There are two approaches to working with multiple protocol buffer types in an AMPS application:

  1. Keep the message types distinct. Each message type requires a separate connection to AMPS. The advantage of this approach is that the .proto files can be maintained and updated separately. Each connection has a distinct type and only needs to handle messages of that type. The disadvantage of this approach is that the application must make a connection to AMPS for each type of message received.

  2. Create a "container" type that can optionally contain any of the needed message types. The advantage of this approach is that this requires only a single connection to AMPS. Since there is a single "container" type, a topic can hold this "container" type and have heterogeneous actual contents. The disadvantage to this approach is that it requires a consumer to understand the "container" type and changes to the contained types may need to be carefully managed across the consumers that use the container. A "container" type is typically a oneof of the contained types.

For example, you might define a container as follows:

message Container {

    oneof {
      Order      order_type = 1;
      Payment    payment_type = 2;

message Order {
    required string customer_id = 1;

message Payment {
    required string customer_id = 1;

In this case, the container type will include either an Order or a Payment.

Union Types

When using a protocol buffer message type that contains a union, you can navigate the union using the names defined in the top-level element. For example, given the union defined below:

message MyUnion {
    optional Order      order_type = 1;
    optional Payment    payment_type = 2;

message Order {
    required string customer_id = 1;

message Payment {
    required string customer_id = 1;

Providing a filter of /order_type IS NOT NULL will return all of the MyUnion messages that contain an Order, while providing a filter of /payment_type/customer_id = '42' will return only the MyUnion messages that contain a Payment message with a customer_id of 42.

Limitations of the Protobuf Message Type

Because the protobuf message type requires a specific, fixed definition for messages, AMPS does not support operations that construct messages that may contain arbitrary values. In particular, protobuf does not support:

  • Creating a View with a protobuf type as the MessageType. AMPS allows you to aggregate protobuf messages and project the results as another type, but the destination MessageType for a View cannot be a protobuf message type.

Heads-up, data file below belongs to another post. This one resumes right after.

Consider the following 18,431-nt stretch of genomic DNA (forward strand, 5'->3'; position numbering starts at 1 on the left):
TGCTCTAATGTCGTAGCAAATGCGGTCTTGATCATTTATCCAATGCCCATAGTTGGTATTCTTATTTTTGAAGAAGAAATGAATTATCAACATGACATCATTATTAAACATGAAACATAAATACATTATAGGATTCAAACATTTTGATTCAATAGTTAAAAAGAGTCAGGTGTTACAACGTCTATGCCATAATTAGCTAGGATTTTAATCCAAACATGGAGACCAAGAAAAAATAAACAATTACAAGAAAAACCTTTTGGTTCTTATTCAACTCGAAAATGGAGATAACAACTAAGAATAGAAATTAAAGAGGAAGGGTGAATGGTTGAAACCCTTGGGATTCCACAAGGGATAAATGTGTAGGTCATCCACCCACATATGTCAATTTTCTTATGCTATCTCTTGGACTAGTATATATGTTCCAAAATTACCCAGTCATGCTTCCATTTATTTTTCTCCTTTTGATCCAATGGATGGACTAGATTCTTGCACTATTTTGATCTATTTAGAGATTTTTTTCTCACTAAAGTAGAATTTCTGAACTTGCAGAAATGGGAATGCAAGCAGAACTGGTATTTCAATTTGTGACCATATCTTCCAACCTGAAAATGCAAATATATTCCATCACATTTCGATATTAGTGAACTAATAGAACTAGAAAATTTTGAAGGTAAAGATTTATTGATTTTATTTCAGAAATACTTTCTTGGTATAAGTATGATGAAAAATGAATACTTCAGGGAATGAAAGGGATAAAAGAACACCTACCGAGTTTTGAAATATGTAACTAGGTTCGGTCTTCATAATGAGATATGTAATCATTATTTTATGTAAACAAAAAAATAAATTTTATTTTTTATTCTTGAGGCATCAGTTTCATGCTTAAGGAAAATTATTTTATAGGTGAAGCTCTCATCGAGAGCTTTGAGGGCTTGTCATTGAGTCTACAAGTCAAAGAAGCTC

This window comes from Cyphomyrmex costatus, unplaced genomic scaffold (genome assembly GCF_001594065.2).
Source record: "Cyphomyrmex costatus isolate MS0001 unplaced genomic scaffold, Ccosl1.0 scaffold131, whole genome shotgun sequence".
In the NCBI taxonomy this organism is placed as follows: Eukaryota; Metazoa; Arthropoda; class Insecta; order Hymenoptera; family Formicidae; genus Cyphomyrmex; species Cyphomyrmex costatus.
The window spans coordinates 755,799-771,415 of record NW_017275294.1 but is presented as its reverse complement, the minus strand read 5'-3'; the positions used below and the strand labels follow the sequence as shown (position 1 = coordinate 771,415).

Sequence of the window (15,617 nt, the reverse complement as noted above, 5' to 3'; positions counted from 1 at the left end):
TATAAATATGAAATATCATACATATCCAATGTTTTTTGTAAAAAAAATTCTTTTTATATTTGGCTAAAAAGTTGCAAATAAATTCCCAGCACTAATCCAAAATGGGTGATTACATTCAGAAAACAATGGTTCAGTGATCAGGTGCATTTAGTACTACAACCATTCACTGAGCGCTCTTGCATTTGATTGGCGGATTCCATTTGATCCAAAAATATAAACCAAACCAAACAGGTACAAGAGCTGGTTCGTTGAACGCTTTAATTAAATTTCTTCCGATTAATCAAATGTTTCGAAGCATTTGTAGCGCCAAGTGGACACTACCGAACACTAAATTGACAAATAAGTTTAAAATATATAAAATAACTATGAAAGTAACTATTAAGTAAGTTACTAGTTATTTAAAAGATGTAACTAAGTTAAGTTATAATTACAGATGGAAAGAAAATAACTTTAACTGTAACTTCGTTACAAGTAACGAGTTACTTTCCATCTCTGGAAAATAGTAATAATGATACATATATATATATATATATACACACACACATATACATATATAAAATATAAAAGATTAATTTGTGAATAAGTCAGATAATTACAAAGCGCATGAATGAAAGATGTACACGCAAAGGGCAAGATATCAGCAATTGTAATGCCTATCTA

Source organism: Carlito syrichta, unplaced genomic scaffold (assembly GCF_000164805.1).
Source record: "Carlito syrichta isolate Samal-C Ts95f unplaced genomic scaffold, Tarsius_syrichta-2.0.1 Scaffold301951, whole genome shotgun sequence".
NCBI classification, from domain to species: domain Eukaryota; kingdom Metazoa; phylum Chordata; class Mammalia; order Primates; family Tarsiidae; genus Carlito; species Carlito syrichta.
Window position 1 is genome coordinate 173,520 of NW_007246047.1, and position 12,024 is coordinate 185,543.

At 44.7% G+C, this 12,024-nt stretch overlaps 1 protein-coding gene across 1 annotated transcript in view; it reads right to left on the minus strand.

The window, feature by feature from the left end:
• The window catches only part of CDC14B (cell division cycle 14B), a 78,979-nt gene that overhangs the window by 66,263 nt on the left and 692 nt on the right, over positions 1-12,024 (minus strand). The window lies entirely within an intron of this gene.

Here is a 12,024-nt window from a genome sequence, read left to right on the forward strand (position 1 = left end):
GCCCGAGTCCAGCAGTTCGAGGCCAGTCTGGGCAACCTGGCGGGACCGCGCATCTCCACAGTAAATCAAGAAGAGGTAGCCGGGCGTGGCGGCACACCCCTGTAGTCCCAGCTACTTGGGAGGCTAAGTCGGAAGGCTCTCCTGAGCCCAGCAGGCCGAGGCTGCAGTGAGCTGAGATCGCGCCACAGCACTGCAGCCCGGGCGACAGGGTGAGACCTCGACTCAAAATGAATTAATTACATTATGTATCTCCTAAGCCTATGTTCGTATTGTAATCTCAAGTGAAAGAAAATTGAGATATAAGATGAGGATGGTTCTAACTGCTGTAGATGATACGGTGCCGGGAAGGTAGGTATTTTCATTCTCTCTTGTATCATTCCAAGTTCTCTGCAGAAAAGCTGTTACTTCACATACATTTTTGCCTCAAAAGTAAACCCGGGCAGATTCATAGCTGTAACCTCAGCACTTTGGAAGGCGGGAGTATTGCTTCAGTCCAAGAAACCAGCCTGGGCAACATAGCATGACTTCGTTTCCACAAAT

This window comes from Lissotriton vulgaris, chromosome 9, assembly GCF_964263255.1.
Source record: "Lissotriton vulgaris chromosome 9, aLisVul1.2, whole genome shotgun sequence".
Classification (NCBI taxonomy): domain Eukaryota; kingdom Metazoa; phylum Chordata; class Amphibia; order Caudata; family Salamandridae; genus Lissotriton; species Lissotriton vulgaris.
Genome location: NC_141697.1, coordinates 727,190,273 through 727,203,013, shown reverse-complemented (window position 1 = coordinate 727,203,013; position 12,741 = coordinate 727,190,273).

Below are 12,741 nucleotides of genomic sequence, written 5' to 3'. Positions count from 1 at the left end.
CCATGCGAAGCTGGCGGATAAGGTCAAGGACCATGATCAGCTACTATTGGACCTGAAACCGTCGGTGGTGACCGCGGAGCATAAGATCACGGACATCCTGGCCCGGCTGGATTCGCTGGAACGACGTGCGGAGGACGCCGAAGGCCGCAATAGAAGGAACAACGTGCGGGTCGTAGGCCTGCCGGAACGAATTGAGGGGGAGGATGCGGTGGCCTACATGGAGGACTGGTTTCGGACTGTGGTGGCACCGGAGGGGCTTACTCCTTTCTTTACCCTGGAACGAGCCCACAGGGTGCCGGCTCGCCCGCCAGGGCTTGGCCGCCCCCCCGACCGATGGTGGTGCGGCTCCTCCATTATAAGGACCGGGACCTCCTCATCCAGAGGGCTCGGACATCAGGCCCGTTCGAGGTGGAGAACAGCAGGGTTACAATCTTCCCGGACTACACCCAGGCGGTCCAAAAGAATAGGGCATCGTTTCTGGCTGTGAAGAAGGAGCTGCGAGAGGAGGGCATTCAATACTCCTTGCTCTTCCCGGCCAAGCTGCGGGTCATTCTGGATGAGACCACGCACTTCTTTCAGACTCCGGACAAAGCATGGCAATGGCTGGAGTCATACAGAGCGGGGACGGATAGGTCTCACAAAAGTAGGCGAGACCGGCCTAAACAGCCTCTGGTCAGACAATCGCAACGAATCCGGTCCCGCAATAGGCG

• Creating an aggregated subscription for a topic that contains messages of a protobuf message type.

  • Subscriptions to AMPS internal topics. Protobuf message types do not support creating messages for AMPS internal topics, such as /AMPS/ClientStatus.

  • Enriching or preprocessing protobuf message types. AMPS does not support enrichment or preprocessing of protobuf messages.

Protocol buffer version 3 messages provide fixed default values for omitted fields. This means that there is no reliable way for AMPS to determine if a missing field has been intentionally left out of the message, or simply contains the fixed default value. The result is an additional limitation for protocol buffer version 3 message types:

  • Protocol buffer version 3 message types do not support delta publish or delta subscribe.

Protocol buffer version 2 message types can require that specific fields are provided in a message (that is, fields can be marked required). The result is an additional limitation for protocol buffer version 2 message types:

  • Protocol buffer version 2 message types do not support providing a subset of fields in a message by specifying a select list.

There are no other limitations in working with protocol buffer message types.

Working with Optional Default Values

Google protocol buffers provide the ability for a message to have fields that are both optional, so they need not be provided in the serialized message, and defaulted, so that there is a specific value interpreted when there is no value provided.

When no value is provided in the serialized message for an optional default value, AMPS interprets the message differently depending on the context:

  • For most uses, AMPS interprets the message as though the value is present and set to the default value. This means that you can filter on optional default values, use them as SOW keys, and aggregate optional default values regardless of whether a value is present in the serialized message.

  • For delta messaging with protocol buffer version 2, AMPS treats an optional default value as though there is no value present. AMPS does not provide the default value. This means that a delta update must provide the default value explicitly in the serialized message to set the field to the default value. This also means that, if the value present in the message is not the default value, but was not changed on the current update, AMPS will not emit that value in messages to delta subscribers. (Since delta messaging is not supported with protocol buffer version 3, this issue does not arise with that version.)